Now that people have weighed in ask the question. Does the wives think they're worth it? Mine tends to poke little fun at me every year with the old butterball at food lion would be cheaper. Can't understand why would want to get up so early walk till exhausted cone home collapse on couch to do it all again tomorrow. And for non hunters always get the " you mean you can only kill 2" comment thinking turkeys are just everywhere and you should get to shoot bunch. And no way they can understand why you would spend all that vacation time and drive 20 0lus hours for a bird. Seems like most are way more understanding bout deer
I quit trying to explain it to non hunting friends a long time ago. My wife supports it,but definitely doesn't understand it.

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My wife is In the same boat but I’ll say the first Tom I brought home she was highly amazed at how pretty the colors were and just how big they are. Said also if I can find one close to the truck she may go with me lol


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jboi72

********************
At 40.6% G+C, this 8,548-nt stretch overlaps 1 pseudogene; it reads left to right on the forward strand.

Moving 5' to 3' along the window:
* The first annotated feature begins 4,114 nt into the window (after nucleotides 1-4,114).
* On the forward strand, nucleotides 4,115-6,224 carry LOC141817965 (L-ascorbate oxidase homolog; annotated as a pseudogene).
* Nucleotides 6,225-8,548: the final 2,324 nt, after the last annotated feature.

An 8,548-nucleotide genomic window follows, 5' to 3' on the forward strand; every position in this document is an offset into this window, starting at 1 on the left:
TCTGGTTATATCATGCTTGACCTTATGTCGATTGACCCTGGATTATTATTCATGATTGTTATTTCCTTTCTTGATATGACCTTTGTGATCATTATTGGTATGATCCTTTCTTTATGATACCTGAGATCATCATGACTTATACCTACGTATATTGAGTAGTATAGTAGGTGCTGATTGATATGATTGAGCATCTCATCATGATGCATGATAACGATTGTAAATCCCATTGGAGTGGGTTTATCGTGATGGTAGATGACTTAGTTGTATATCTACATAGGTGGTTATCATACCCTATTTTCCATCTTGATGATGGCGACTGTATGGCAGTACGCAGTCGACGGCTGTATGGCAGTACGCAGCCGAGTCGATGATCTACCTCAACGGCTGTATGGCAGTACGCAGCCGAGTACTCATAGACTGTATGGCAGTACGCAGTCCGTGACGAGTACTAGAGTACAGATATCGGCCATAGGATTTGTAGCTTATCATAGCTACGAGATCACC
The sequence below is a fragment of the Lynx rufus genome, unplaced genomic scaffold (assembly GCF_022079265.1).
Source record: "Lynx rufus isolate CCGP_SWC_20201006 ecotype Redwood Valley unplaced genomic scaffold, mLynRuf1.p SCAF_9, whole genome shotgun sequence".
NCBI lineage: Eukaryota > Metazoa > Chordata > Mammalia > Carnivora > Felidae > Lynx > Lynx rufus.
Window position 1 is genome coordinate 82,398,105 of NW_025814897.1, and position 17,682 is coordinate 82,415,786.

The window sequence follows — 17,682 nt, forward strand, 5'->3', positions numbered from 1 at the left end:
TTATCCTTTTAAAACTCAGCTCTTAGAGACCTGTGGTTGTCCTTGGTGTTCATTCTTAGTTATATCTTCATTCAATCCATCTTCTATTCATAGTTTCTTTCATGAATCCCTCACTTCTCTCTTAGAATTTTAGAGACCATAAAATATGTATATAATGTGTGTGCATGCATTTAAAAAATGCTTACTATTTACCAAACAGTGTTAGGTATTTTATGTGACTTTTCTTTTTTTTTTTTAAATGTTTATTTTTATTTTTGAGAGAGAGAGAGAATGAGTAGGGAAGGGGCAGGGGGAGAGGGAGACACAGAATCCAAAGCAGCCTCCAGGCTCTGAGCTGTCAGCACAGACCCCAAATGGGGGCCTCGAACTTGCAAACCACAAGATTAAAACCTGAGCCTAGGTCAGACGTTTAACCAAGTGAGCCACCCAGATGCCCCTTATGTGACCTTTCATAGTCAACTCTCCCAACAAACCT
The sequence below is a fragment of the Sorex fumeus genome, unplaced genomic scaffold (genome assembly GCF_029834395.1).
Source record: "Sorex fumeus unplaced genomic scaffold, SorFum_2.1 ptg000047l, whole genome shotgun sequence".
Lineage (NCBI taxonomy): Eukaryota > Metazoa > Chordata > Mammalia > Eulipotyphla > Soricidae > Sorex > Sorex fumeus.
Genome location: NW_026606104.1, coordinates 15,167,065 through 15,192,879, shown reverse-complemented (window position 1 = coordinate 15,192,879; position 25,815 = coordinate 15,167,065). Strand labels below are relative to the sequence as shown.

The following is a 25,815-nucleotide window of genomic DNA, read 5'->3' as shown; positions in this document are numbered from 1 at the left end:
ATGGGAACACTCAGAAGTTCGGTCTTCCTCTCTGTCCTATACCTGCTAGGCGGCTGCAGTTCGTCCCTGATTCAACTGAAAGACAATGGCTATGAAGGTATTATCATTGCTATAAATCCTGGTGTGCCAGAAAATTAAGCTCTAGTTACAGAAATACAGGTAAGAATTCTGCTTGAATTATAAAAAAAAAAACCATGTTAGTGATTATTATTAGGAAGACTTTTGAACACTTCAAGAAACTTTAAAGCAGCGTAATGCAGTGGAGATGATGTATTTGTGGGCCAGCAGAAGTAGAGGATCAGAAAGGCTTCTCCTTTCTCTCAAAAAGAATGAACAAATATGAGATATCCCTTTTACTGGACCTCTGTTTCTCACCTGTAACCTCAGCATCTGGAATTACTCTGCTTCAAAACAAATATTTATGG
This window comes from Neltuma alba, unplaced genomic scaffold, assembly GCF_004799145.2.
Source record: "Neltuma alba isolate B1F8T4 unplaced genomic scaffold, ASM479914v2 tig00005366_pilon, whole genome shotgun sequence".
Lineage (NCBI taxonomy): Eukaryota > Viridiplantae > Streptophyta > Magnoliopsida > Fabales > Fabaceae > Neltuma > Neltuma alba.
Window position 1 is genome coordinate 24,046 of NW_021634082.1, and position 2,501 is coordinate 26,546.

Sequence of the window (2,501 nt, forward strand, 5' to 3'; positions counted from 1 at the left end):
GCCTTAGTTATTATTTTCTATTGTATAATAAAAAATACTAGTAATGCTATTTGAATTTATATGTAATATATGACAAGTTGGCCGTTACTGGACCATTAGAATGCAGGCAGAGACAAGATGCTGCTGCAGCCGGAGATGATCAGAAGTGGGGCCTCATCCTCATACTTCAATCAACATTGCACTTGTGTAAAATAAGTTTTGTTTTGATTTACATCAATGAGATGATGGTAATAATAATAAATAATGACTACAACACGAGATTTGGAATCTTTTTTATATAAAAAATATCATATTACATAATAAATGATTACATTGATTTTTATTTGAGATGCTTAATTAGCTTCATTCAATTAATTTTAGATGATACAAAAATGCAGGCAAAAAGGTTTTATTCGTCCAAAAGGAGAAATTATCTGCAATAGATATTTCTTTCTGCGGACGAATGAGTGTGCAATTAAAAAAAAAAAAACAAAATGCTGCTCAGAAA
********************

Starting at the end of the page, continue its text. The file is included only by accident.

Eight Pointer
After every season of getting my butt whooped, losing alot of sleep, burning a ton of fuel, being covered in ticks, almost losing my sanity and saying next season I'm not doing this anymore... Here I am ready for season to get here again wishing I had somewhere to start season sooner. So yes I say it's worth it.
 

CutNRun

Four Pointer
Totally and completely worth it. Every second of every minute of every hour that I've spent turkey hunting has been a great adventure. The rainy days aren't hitting on much, but rain makes the turkeys move out into fields & changes how you have to play the game. I do it for the satisfaction, the pursuit, the accomplishment, the friendship, the piece of mind, the peace of soul, the tasty meat is a bonus, and a strutting, gobbing longbeard in range is the cherry on top. Can't beat it, though a bugling elk in bow range is a very close second....If either one of them doesn't make the hair on the back of your neck stand on end, just go get some golf clubs or something else to torture yourself with and leave the turkeys to those of us who cherish them.